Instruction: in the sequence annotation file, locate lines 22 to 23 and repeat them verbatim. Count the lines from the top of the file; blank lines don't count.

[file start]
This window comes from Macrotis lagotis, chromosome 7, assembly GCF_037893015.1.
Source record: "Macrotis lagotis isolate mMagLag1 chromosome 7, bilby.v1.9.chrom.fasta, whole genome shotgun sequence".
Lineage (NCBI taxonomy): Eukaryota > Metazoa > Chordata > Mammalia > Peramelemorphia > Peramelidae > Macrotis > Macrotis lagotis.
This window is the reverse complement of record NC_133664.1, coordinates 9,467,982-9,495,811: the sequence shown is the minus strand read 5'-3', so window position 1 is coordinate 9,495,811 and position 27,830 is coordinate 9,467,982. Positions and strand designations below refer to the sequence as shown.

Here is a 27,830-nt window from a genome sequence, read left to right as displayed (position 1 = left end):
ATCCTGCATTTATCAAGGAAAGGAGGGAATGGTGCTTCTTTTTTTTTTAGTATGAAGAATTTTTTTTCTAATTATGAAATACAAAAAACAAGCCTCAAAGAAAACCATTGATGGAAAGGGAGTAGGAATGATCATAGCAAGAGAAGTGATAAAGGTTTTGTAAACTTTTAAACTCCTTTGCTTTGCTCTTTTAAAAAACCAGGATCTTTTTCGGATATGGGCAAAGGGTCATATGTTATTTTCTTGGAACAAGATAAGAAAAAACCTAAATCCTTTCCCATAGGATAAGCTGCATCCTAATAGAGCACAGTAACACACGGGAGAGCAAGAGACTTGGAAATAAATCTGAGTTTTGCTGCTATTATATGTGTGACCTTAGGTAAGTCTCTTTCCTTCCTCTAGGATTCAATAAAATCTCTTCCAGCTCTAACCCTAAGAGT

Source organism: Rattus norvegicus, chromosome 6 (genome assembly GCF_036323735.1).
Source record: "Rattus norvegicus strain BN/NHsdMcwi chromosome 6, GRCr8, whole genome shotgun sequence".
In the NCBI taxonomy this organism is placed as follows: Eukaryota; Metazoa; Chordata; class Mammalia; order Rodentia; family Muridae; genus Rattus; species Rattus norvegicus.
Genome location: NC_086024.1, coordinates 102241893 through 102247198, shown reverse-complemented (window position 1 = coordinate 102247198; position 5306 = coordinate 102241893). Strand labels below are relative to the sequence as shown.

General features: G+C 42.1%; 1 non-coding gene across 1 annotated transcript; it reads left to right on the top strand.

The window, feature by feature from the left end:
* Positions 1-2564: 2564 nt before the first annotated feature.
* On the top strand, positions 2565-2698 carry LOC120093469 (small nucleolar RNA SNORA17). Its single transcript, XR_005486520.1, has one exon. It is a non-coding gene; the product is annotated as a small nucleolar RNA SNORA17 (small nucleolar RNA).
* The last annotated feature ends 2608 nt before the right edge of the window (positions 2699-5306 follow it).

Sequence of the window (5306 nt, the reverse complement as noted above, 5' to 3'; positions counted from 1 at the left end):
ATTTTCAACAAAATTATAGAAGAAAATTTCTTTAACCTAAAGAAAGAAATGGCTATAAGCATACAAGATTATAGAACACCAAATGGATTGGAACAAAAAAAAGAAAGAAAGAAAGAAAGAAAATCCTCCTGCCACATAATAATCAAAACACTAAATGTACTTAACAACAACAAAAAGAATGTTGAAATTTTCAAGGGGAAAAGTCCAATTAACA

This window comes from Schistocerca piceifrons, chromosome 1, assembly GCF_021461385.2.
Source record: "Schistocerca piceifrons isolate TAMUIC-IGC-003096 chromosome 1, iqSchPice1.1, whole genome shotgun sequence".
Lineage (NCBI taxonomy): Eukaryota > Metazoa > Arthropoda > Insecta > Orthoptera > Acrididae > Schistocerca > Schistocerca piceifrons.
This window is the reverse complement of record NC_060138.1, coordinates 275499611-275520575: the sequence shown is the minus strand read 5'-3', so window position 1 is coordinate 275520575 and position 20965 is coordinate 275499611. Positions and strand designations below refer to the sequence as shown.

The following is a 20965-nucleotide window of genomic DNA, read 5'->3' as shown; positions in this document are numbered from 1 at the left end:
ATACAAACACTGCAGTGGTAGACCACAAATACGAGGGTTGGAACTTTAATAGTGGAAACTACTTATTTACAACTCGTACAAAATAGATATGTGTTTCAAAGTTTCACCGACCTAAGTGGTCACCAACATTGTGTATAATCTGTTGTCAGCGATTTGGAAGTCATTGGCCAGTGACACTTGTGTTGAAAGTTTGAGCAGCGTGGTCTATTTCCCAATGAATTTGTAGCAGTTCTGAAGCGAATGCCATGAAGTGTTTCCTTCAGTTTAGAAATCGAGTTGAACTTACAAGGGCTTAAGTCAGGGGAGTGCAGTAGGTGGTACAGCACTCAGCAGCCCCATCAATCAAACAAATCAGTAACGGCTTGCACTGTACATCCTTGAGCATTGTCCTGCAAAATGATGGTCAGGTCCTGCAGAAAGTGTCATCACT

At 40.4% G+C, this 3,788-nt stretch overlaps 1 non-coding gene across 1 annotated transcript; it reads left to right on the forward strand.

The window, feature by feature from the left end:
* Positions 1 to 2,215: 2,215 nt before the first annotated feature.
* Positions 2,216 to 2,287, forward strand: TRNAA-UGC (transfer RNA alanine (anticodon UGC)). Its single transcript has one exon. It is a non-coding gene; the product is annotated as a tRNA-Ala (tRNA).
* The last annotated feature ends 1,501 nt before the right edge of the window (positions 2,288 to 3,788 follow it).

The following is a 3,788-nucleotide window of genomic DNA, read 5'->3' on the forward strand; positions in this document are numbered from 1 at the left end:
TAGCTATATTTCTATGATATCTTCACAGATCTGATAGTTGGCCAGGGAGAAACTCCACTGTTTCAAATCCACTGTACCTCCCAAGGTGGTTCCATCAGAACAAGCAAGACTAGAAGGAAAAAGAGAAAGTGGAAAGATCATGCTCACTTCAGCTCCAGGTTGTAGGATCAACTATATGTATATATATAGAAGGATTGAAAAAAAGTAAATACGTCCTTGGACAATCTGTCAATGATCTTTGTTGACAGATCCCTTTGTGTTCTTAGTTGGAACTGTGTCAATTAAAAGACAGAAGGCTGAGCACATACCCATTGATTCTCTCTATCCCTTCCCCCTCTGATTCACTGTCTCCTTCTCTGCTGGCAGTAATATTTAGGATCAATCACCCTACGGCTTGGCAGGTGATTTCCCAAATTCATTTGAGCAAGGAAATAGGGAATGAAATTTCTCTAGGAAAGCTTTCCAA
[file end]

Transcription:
The following is a 20965-nucleotide window of genomic DNA, read 5'->3' as shown; positions in this document are numbered from 1 at the left end:
ATACAAACACTGCAGTGGTAGACCACAAATACGAGGGTTGGAACTTTAATAGTGGAAACTACTTATTTACAACTCGTACAAAATAGATATGTGTTTCAAAGTTTCACCGACCTAAGTGGTCACCAACATTGTGTATAATCTGTTGTCAGCGATTTGGAAGTCATTGGCCAGTGACACTTGTGTTGAAAGTTTGAGCAGCGTGGTCTATTTCCCAATGAATTTGTAGCAGTTCTGAAGCGAATGCCATGAAGTGTTTCCTTCAGTTTAGAAATCGAGTTGAACTTACAAGGGCTTAAGTCAGGGGAGTGCAGTAGGTGGTACAGCACTCAGCAGCCCCATCAATCAAACAAATCAGTAACGGCTTGCACTGTACATCCTTGAGCATTGTCCTGCAAAATGATGGTCAGGTCCTGCAGAAAGTGTCATCACT